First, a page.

Thirdly, melting ice will affect maritime transport in the Arctic by extended navigation period and new shipping routes. Less sea ice could also open new areas to the exploitation of petroleum and other natural resources.
The new situation poses us with new questions regarding the governance in the Arctic. As well as of the law.
How should the Arctic be governed and by whom? Are we witnessing a race for the Arctic? Is there an adequate international legal regime governing the Arctic? Or is the melting ice revealing a similar fluidity of legal norms and boundaries – or even a terra nullus?
These are questions that need to be raised – and their answers must be based on thorough knowledge.
Thus, In October last year my Government invited legal advisors from the five coastal states bordering the Arctic Ocean to a meeting in Oslo. To discuss the law of the Arctic as it applies in todays realities.
Their conclusion was that, for the time being, there is no need for a new legal regime for the Arctic.
The UN Convention of the Law of the Sea is a cornerstone in the legal regime – also so for the Arctic Ocean. It contains detailed provisions on the rights, duties and responsibilities of states to promote the peaceful uses of the seas and oceans, and to safeguard environmental considerations.
The Convention on Biological Diversity is another global agreement that is applicable to the Arctic and essential for the preservation of genetic and species diversity.
An example of a highly successful regional agreement is the Polar Bear Agreement. It was signed in 1973 when the five coastal states bordering the Arctic Ocean joined together to promote the conservation of polar bears. 35 years on this agreement still remains in force and may prove invaluable in meeting current challenges.
The UN Fish Stock Agreement obliges states to cooperate in the management of straddling fish-stocks. In the Arctic region, there are several such fisheries management organisations with the North East Atlantic Fisheries Commission (NEAFC) as a prime example. It recently increased its focus on the precautionary principle and an ecosystem-based approach to fisheries management.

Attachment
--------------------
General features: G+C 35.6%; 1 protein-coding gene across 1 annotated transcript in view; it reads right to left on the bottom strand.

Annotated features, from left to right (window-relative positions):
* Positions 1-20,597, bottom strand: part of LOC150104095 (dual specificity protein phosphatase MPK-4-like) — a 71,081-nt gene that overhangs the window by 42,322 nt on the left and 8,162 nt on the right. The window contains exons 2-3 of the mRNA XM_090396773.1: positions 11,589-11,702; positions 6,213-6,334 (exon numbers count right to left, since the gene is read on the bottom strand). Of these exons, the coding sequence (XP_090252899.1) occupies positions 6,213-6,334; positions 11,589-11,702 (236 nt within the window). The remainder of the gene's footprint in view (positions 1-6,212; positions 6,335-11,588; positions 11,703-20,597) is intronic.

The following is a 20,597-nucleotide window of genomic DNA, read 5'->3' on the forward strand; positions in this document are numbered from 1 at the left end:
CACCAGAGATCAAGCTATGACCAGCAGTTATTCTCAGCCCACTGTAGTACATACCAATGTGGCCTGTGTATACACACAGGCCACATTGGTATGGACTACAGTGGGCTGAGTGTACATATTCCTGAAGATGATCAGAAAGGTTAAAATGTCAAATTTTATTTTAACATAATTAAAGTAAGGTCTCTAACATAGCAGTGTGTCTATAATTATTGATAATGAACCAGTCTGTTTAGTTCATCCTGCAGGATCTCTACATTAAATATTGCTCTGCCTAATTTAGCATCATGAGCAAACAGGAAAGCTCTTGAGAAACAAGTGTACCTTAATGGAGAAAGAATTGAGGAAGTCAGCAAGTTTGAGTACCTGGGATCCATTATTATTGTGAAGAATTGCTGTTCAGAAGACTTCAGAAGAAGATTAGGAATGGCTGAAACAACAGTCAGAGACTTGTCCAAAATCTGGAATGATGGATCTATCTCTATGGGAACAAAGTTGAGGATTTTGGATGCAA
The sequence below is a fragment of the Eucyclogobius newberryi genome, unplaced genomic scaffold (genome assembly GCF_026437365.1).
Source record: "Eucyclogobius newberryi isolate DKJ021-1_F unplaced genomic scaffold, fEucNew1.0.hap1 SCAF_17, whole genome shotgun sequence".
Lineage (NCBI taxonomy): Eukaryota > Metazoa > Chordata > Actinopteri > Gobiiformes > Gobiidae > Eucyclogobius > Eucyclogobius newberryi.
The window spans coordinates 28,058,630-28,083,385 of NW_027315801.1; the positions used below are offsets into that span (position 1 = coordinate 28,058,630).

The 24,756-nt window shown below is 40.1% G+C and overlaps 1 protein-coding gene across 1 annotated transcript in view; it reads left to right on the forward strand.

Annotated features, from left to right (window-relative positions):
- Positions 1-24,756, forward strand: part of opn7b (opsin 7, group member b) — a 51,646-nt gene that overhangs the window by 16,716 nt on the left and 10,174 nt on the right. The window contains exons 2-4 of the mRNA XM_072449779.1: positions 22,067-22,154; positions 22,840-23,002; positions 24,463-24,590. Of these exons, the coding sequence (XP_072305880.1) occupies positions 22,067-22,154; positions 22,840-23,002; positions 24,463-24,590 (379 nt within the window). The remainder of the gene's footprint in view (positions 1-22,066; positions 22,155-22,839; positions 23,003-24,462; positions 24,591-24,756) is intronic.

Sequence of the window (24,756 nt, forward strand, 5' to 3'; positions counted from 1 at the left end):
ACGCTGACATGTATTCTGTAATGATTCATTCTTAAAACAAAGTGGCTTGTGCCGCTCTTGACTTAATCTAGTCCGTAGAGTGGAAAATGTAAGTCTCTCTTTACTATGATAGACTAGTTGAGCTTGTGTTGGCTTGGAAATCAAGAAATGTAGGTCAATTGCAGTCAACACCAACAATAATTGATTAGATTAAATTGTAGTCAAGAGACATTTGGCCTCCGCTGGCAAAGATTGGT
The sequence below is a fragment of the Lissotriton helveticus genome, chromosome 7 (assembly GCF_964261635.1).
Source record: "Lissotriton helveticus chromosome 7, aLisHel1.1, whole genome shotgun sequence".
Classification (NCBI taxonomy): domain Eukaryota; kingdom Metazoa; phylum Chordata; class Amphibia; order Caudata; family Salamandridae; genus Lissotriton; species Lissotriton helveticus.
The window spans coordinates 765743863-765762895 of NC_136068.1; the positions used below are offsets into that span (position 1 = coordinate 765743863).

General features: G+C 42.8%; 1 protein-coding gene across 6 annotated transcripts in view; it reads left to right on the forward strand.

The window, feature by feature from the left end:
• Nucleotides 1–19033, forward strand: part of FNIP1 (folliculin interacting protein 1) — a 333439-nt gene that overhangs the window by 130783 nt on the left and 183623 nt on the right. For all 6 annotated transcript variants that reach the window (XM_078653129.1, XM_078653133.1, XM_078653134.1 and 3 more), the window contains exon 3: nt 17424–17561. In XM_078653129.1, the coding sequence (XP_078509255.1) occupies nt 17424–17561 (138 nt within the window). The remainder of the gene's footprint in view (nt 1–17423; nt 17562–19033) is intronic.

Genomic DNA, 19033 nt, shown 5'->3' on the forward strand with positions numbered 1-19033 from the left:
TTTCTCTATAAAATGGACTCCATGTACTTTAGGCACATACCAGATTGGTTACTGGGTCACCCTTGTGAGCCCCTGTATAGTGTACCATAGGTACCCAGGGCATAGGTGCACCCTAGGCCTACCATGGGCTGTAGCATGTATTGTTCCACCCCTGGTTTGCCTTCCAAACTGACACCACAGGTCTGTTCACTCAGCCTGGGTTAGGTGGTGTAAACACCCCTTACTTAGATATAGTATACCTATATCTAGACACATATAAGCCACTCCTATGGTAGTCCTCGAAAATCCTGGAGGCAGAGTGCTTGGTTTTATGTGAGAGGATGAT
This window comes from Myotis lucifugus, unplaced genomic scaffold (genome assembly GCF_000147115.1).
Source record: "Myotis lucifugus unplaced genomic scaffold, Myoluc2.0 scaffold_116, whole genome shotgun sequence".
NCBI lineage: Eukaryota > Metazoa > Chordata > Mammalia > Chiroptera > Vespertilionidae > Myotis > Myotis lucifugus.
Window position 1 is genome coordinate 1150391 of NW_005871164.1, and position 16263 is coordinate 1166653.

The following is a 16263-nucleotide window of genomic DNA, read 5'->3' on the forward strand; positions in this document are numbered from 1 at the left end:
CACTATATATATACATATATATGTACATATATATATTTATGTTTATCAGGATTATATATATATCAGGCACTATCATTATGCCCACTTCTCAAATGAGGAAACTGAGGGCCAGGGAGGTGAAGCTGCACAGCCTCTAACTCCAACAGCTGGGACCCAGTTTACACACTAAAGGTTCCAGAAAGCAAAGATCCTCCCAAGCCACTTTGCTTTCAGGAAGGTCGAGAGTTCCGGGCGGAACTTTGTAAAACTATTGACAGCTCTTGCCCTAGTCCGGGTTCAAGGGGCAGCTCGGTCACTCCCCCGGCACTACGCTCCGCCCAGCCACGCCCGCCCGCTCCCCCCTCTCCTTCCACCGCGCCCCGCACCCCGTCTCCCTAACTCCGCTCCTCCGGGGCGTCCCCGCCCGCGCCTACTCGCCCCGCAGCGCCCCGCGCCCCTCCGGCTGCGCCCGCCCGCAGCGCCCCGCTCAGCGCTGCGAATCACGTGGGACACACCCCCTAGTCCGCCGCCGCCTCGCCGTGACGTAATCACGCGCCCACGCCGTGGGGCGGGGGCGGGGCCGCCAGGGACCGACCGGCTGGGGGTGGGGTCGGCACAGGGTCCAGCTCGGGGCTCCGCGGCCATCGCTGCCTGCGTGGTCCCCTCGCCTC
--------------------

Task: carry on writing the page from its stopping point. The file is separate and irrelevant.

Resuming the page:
We find similar agreements in the Northwest Atlantic: the Northwest Atlantic Fisheries Organisation (NAFO). I would also like to highlight the Norwegian-Russian bilateral cooperation on managing the important fisheries resources in the Barents Sea.
The International Maritime Organization and its guidelines on navigation in ice-covered areas is yet another element to complete the picture of the legal situation in the Arctic.
Allow me to dwell on this: there is no fundamental uncertainty about how the Arctic is to be governed.
And let me be even more explicit: the planting of a Russian flag on the seabed of the North Pole last year sparked a debate over an alleged race for the Arctic. But it did not alter the rules and legal norms.
The flag-planting was a symbolic act of no legal standing or material consequence. What matters is that states play by the book if they lay claim to continental shelves in the Arctic beyond 200 nautical miles. And the book they need to play by is the UN Convention on the Law of the Sea and the rules it sets out.
So, according to the UN Convention on the Law of the Sea, coastal states automatically have a continental shelf extending to an outer limit of 200 nautical miles (377 km) unless it overlaps with that of a neighbouring state. In such cases there is a need to reach agreement on a delimitation line, as for example between Norway and Russia in the Barents Sea.
In many cases, however, states have continental shelves that extend even further. In such cases the coastal state must submit documentation of this to the Commission on the Limits of the Continental Shelf.
This New York-based Commission is neither a political body nor a court, but a group of experts in the field of geology, geophysics or hydrography.
Russia made its claim to the continental shelf beyond 200 miles in the Arctic in 2001. The North Pole was included in that claim. The Commission is reviewing the Russian claim, and has reportedly asked for additional documentation.
Norway submitted its claim in November 2006. According to our documentation, Norway’s continental shelf does not extend to the North Pole, but to approximately 84 degrees 41 minutes North.
The other coastal states in the Arctic, Denmark, Canada, and the United States, have not yet submitted their claims. For the Americans to do so, however, the US would first have to accede to the Law of the Sea Convention.